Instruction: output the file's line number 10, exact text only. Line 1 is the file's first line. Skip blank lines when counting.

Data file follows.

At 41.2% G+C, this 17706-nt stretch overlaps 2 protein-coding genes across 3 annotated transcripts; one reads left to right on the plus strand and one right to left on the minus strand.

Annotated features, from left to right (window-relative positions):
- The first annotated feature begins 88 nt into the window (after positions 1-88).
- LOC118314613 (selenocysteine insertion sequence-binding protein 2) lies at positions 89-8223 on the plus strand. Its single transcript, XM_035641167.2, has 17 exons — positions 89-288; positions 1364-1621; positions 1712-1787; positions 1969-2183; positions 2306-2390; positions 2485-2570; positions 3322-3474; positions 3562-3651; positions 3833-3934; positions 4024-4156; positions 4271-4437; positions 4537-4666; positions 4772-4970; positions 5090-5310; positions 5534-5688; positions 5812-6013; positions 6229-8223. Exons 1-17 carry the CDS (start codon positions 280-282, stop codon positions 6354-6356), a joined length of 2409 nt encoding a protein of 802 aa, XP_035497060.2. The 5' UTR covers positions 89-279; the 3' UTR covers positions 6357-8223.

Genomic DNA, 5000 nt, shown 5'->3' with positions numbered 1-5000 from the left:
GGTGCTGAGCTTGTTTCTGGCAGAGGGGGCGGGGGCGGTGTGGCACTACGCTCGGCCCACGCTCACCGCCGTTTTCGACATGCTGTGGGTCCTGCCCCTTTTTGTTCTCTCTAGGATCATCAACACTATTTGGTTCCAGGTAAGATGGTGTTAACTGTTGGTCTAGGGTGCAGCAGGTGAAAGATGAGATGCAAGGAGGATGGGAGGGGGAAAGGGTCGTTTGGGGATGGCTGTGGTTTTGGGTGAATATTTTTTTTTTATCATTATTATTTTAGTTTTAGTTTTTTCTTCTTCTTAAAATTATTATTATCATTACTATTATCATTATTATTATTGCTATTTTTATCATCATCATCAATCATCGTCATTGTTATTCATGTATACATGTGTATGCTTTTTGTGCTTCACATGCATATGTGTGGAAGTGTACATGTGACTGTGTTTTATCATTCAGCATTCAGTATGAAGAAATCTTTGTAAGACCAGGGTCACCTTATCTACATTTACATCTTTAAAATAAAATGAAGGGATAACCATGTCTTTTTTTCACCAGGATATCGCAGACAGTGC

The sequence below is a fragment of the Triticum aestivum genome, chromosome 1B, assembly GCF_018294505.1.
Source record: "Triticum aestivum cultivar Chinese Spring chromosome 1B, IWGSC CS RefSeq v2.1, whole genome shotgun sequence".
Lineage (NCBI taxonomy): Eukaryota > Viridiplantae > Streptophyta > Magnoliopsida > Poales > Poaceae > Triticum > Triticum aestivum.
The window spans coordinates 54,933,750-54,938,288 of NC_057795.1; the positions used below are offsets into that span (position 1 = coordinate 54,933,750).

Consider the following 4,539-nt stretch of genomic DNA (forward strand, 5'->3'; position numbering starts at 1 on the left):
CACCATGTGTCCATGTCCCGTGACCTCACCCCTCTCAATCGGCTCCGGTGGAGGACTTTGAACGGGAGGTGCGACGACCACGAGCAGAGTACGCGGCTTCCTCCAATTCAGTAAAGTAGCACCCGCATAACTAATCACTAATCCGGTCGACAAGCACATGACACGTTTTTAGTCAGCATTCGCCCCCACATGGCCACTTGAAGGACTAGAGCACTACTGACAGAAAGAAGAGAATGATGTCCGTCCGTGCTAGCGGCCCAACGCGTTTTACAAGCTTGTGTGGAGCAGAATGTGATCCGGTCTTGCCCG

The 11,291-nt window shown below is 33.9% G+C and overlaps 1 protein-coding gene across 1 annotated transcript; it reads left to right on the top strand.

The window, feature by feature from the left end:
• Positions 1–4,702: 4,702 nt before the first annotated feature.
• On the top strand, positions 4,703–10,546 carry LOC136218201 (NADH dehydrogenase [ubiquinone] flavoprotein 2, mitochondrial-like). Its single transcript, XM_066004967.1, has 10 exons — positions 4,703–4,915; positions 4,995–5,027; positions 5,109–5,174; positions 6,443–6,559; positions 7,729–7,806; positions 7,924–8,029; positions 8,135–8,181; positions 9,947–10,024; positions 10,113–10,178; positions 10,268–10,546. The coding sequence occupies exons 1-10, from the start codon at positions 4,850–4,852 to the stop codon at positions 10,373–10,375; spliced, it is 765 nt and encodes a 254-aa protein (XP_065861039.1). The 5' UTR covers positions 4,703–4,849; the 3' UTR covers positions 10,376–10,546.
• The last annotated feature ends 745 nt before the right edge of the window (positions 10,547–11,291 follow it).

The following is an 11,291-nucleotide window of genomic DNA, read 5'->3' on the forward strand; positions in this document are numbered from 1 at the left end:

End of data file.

The window spans coordinates 54,933,750-54,938,288 of NC_057795.1; the positions used below are offsets into that span (position 1 = coordinate 54,933,750).